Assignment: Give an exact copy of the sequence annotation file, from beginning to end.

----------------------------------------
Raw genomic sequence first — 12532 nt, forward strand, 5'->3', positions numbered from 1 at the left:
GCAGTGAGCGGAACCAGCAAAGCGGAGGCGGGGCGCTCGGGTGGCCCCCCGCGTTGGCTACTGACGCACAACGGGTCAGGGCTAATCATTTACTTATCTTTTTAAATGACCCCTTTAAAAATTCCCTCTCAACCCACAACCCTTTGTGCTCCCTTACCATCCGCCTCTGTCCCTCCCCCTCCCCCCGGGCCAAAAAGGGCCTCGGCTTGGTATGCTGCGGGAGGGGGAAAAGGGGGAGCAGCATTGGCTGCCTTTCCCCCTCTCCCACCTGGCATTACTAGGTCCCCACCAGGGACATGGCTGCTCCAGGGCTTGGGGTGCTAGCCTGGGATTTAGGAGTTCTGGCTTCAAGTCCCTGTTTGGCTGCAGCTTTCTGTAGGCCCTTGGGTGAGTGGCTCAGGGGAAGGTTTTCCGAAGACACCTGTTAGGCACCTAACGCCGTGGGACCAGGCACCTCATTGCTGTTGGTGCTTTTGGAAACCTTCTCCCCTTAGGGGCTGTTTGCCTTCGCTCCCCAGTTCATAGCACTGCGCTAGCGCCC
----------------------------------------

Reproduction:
Raw genomic sequence first — 12532 nt, forward strand, 5'->3', positions numbered from 1 at the left:
GCAGTGAGCGGAACCAGCAAAGCGGAGGCGGGGCGCTCGGGTGGCCCCCCGCGTTGGCTACTGACGCACAACGGGTCAGGGCTAATCATTTACTTATCTTTTTAAATGACCCCTTTAAAAATTCCCTCTCAACCCACAACCCTTTGTGCTCCCTTACCATCCGCCTCTGTCCCTCCCCCTCCCCCCGGGCCAAAAAGGGCCTCGGCTTGGTATGCTGCGGGAGGGGGAAAAGGGGGAGCAGCATTGGCTGCCTTTCCCCCTCTCCCACCTGGCATTACTAGGTCCCCACCAGGGACATGGCTGCTCCAGGGCTTGGGGTGCTAGCCTGGGATTTAGGAGTTCTGGCTTCAAGTCCCTGTTTGGCTGCAGCTTTCTGTAGGCCCTTGGGTGAGTGGCTCAGGGGAAGGTTTTCCGAAGACACCTGTTAGGCACCTAACGCCGTGGGACCAGGCACCTCATTGCTGTTGGTGCTTTTGGAAACCTTCTCCCCTTAGGGGCTGTTTGCCTTCGCTCCCCAGTTCATAGCACTGCGCTAGCGCCC